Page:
3
$\begingroup$

Espress $2017$ as sum of two squares.

attempt: by Fermat's Theorem on sums of squares, the prime $p = 2017$ is the sum of two squares $2017 = a^2 + b^2$ , $a,b \in \mathbb{Z}$, if and only if $p \equiv 1 mod 4$.

And The irreducible elements in the Gaussian integers $\mathbb{Z[i]}$ are as follows $(a + bi)(a - bi) $ for primes $p\in \mathbb{Z}$ with $p \equiv 1 mod 4$ (both of which have norm $p$).

Then since $2017 \equiv 1 (mod 4)$ Then $2017 = a^2 + b^2$ .

Notice that $\sqrt2017 $ is approximately $44.91$. So $a^2, b^2 $ will be between values $1,2^2,....,44^2$ .

Then plugging different values from the above squares in $2017 - a^2 = b^2$
we find $2017 - 44^2 = 81 = 9^2$

So $2017 = 44^2 + 9^2$.

However, I found them using that approach. But is there a way to find them without doing this approach?

I dont' know how to use $p = a^2 + b^2 = (a + bi)(a - bi) $ for primes $p\in \mathbb{Z}$ with $p \equiv 1 mod 4$ (both of which have norm $p$).

So $2017 = a^2 + b^2 = (a+ bi)(a - bi) $. I don't' know how I would proceed assuming I would not have found the values . Any feedback or better approach would be appreciated it. Thank you!

$\endgroup$
1
$\begingroup$

I think I will throw in an advertisement for quadratic forms. Solve $u^2 \equiv -1 \pmod p.$ This could be by hand for small primes or primes of very special forms, otherwise it is Cornacchia or Tonelli-Shanks. Next we have $(2u)^2 \equiv -4 \pmod {4p},$ or $$ (2u)^2 = - 4 + 4 p t, $$ $$ (2u)^2 - 4 pt = -4. $$ This is a discriminant; we have the form $\langle p, 2u, t \rangle$ of discriminant $-4.$ The shorthand $\langle p, 2u, t \rangle$ means the (positive) binary quadratic form $$ f(x,y) = p x^2 + 2 u xy + t y^2. $$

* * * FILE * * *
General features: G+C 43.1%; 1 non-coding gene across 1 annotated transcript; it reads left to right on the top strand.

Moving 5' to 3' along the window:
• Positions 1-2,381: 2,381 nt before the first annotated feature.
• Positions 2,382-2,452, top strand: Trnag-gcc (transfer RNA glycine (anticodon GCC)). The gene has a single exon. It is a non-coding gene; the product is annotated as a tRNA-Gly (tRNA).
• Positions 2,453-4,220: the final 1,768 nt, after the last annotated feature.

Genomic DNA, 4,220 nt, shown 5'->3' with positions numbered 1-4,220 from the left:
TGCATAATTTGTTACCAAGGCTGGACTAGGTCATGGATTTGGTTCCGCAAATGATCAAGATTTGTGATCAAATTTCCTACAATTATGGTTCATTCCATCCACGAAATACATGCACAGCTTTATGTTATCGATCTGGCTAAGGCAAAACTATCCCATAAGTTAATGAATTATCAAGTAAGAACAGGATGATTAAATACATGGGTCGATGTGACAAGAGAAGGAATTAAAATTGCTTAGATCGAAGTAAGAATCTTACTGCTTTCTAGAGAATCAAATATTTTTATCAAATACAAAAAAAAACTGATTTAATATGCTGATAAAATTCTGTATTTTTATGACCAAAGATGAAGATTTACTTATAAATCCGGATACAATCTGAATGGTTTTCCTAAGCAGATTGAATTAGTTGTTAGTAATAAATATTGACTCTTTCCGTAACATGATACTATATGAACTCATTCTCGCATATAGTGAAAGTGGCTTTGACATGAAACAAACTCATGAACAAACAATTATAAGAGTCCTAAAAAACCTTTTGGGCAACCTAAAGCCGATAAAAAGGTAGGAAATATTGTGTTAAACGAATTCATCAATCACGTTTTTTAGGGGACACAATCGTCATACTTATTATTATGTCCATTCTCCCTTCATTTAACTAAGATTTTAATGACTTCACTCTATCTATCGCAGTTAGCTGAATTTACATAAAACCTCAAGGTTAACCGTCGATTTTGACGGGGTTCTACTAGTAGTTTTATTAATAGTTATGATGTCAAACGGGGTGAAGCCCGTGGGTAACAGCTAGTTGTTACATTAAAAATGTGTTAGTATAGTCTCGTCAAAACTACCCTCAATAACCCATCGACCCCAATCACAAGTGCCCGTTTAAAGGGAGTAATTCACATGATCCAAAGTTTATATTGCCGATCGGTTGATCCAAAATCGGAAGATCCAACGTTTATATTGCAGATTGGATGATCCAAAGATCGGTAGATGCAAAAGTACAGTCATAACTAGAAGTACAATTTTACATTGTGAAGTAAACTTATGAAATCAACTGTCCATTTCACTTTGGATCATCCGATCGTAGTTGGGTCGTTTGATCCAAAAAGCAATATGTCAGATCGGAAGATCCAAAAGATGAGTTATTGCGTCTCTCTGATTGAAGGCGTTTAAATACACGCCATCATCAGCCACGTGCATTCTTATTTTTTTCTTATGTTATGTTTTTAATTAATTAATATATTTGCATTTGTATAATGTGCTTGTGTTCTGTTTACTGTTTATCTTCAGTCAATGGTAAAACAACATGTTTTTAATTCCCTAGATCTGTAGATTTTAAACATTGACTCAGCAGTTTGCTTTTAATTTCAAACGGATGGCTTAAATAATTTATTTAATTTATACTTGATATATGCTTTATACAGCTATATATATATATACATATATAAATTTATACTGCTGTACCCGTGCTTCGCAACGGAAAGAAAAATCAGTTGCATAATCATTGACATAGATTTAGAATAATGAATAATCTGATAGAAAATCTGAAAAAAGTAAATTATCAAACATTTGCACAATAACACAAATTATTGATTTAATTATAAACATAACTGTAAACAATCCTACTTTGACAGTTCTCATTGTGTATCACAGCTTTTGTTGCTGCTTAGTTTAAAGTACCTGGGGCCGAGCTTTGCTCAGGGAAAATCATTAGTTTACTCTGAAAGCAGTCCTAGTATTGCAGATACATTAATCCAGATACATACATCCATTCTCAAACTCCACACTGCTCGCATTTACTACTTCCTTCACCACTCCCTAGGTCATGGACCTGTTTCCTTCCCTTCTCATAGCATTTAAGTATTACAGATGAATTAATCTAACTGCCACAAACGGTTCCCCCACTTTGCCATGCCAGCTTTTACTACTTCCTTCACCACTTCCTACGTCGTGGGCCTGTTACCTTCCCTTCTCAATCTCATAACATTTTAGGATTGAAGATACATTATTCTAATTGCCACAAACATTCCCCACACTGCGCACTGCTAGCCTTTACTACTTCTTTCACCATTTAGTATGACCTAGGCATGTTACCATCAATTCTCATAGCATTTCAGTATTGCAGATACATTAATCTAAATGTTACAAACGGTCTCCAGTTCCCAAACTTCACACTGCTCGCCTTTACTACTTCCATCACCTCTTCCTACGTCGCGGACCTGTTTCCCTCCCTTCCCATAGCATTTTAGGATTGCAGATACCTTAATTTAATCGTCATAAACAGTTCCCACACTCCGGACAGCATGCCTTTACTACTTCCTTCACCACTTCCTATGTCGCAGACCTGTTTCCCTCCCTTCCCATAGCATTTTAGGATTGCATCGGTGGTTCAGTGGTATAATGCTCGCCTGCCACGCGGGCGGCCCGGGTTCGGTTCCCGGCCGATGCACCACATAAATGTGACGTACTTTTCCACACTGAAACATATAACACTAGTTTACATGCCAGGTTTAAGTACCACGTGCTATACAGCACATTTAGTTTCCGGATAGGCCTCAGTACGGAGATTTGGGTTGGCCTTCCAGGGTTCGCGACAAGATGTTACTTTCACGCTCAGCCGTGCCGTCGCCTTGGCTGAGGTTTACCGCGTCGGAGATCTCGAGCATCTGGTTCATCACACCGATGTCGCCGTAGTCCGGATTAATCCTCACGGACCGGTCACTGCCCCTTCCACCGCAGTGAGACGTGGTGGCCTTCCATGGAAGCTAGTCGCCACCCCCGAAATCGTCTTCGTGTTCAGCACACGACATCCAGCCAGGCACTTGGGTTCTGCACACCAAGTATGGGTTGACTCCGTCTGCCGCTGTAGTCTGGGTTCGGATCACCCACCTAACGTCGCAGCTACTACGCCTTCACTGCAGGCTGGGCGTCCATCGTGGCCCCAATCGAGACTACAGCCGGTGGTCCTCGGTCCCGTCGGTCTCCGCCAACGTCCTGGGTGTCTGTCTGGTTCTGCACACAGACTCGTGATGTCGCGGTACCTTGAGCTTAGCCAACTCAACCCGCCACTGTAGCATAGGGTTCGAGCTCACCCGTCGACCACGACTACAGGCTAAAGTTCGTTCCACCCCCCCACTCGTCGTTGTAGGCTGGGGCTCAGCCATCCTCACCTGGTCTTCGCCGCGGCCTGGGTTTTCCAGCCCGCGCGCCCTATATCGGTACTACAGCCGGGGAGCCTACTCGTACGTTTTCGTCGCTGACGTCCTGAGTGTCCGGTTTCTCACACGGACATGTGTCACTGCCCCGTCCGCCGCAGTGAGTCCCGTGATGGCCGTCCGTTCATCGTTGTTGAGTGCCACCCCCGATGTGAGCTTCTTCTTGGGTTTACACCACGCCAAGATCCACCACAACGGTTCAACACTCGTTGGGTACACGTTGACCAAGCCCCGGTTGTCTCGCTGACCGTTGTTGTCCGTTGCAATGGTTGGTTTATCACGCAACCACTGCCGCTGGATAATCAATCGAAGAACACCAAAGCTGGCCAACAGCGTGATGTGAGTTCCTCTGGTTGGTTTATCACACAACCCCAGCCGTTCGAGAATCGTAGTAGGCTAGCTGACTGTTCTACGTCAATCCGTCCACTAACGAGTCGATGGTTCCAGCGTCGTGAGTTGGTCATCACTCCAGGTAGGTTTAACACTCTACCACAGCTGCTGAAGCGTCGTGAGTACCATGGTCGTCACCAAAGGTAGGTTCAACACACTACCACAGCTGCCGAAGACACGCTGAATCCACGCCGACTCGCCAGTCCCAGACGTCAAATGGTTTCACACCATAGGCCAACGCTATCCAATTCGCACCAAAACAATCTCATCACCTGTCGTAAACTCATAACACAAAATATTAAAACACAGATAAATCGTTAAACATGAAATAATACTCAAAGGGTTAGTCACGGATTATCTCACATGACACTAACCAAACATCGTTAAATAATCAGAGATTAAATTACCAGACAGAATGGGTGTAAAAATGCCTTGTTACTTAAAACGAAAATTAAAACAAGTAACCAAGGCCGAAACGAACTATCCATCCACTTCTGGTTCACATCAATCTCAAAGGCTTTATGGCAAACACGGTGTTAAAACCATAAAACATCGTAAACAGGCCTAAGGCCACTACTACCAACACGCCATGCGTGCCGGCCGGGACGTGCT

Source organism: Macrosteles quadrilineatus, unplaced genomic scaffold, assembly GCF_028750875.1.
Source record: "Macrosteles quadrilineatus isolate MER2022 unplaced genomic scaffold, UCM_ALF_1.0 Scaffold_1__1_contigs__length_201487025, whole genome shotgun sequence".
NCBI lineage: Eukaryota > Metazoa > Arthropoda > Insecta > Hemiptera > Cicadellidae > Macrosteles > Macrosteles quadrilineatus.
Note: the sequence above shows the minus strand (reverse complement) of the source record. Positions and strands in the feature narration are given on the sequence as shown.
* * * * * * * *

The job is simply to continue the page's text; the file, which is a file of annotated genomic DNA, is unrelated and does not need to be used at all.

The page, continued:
Since this has discriminant $-4,$ it is equivalent by $SL_2 \mathbb Z$ to the only "reduced" form of that discriminant, namely $x^2 + y^2.$ In detail, given $$ G = \left( \begin{array}{cc} p & u \\ u & t \end{array} \right) $$ and $$ I = \left( \begin{array}{cc} 1 & 0 \\ 0 & 1 \end{array} \right) $$ there is a matrix $P$ of determinant $1$ such that $$ P^T G P = I. $$ Furthermore, it is very quick to find $P,$ this is usually called Gauss reduction. Next, take $$ Q = P^{-1}. $$ We then have $$ Q^T Q = G. $$ In particular $$ q_{11}^2 + q_{21}^2 = p. $$

$\endgroup$

Your Answer

By clicking “Post Your Answer”, you agree to our terms of service, privacy policy and cookie policy

Not the answer you're looking for? Browse other questions tagged or ask your own question.